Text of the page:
While it may not be as sexy as consumer commerce, stronger unit economics — thanks to a large part to different buying dynamics of business customers, who are less swayed by discounts — make the space something to keep an eye on as India’s digital development continues. Already, Garg paid credit to GST — the move to digitize taxation — as a key development that has aided his company.

“GST enabled good trust and accelerated everything by 2/3X,” he said.

There might yet be further boons as the Indian government chases its strategy of becoming a global manufacturing hub.

TNB Aura closes $22.7M fund to bring PE-style investing to Southeast Asia’s startups

TNB Aura, a recent arrival to Southeast Asia’s VC scene, announced today that it has closed a maiden fund at SG$31.1million, or around US$22.65 million, to bring a more private equity-like approach to investing in startups in the region. The fund was launched in 2016 and it is a joint effort between Australia-based venture fund Aura […]

TNB Aura, a recent arrival to Southeast Asia’s VC scene, announced today that it has closed a maiden fund at SG$31.1million, or around US$22.65 million, to bring a more private equity-like approach to investing in startups in the region.

The fund was launched in 2016 and it is a joint effort between Australia-based venture fund Aura and Singapore’s TNB Ventures, which has a history of corporate innovation work. It reached a final close today, having hit an early close in January. It is a part of the Enterprise Singapore ‘Advanced Manufacturing and Engineering’ scheme which, as you’d expect, means there is a focus on hardware, IO, AI and other future-looking tech like ‘industry 4.0.’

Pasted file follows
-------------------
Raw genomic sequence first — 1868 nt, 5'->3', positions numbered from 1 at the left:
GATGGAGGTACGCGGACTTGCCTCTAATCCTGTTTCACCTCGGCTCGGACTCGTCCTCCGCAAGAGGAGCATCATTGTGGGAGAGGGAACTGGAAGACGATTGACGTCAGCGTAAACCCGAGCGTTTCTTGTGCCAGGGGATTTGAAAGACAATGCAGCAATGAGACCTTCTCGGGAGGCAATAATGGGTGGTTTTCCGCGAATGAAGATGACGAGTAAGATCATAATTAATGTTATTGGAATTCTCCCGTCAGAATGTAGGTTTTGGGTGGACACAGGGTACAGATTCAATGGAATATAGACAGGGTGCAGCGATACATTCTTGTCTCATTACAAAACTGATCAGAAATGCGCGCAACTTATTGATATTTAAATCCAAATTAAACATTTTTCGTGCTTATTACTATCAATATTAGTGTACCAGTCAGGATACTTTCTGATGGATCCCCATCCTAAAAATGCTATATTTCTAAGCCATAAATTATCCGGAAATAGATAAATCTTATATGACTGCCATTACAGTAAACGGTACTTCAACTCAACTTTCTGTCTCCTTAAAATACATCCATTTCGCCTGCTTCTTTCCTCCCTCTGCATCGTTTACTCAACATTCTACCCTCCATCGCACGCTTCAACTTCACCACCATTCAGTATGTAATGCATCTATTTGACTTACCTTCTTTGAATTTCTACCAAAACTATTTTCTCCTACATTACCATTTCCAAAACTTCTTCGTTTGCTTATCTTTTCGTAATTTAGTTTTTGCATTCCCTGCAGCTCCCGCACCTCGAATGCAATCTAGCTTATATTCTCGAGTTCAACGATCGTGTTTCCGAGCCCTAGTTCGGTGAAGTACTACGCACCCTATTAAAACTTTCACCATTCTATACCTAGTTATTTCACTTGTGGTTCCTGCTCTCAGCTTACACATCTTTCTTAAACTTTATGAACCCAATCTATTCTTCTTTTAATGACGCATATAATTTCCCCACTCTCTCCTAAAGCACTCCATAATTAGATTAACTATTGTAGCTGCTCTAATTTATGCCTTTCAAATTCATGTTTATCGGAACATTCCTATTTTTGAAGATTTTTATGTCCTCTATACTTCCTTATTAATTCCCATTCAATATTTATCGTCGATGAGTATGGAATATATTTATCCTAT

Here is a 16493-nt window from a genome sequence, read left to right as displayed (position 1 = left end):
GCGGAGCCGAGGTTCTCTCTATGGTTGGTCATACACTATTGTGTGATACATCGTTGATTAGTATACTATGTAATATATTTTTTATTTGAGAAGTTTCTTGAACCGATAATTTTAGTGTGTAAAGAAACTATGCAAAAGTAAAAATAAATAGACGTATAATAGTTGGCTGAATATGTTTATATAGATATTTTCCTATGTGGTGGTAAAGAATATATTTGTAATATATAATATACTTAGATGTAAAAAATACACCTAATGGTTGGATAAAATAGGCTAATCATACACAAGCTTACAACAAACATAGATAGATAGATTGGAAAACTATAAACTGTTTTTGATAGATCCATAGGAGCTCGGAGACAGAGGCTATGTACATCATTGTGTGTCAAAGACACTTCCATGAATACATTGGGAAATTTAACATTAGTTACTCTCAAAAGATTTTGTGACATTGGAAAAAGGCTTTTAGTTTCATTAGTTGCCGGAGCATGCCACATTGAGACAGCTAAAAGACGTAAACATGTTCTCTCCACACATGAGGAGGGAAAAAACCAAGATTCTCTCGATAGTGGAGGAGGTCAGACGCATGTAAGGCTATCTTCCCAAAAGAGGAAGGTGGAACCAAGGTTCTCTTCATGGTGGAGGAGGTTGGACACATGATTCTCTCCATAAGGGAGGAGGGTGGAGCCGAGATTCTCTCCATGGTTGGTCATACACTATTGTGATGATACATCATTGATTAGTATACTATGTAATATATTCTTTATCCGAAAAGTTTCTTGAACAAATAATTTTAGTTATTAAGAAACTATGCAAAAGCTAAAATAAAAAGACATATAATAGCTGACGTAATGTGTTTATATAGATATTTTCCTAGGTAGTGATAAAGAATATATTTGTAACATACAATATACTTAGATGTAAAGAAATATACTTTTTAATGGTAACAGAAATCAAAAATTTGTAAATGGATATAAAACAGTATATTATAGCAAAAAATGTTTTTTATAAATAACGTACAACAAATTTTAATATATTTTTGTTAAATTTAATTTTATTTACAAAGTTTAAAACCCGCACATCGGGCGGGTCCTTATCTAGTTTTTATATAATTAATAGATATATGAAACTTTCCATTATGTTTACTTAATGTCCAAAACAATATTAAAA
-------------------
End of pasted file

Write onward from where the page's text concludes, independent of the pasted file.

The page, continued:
The fund is targeting Series A and B deals and it has the firepower to do 15-20 deals over likely the next two to three years, co-founder and managing partner Vicknesh R Pillay told TechCrunch in an interview. There’s around $500,000-$4 million per company, with the ideal scenario being an initial $1 million check with more saved for follow-on rounds. Already it has backed four companies including TradeGecko, which raised $10 million in a round that saw TNB Aura invest alongside Aura, and AI marketing platform Ematic.

The fund has a team of 10, including six partners and an operating staff of four. It pitches itself a little differently to most other VCs in the region given that manufacturing and engineering bent. That, Pillay said, means it is focused on “hardware plus software” startups.

“We are very strong fundamentals guys,” Pillay added. We ask what is the valuation and decide what we can get from a deal. It’s almost like PE-style investing in the VC world.”

A selection of the TNB Aura team [left to right]: Samuel Chong (investment manager), Calvin Ng, Vicknesh R Pillay, Charles Wong (partners), Liu Zhihao (investment manager)

Another differentiator, Pillay believes, is the firm’s history in the corporate innovation space. That leads it to be pretty well suited to working in the B2B and enterprise spaces thanks to its existing networks, he said.

“We particularly like B2B saas companies and we believe we can assist them through of our innovation platforms,” Pillay explained.

Outside of Singapore — which is a heavy focus thanks to the relationship with Enterprise Singapore — TNB Aura is focused on Indonesia, the Philippines, Thailand and Vietnam, four of the largest markets that form a large chunk of Southeast Asia’s cumulative 650 million population. With an internet population of over 330 million — higher than the entire U.S. population — the region is set to grow strongly as internet access increases. A recent report from Google and Temasek tipped the region’s digital economy will triple to reach $240 billion by 20205.

The report also found that VC funding in Southeast Asia is developing at a fast clip. Excluding unicorns, which distort the data somewhat, startups raised $2.6 billion in the first half of this year, beating the $2.4 billion tally for the whole of 2017.

There are plenty of other Series A-B funds in the region, including Jungle Ventures, Golden Gate Ventures, Openspace Ventures, Monks Hill Ventures, Qualgro and more.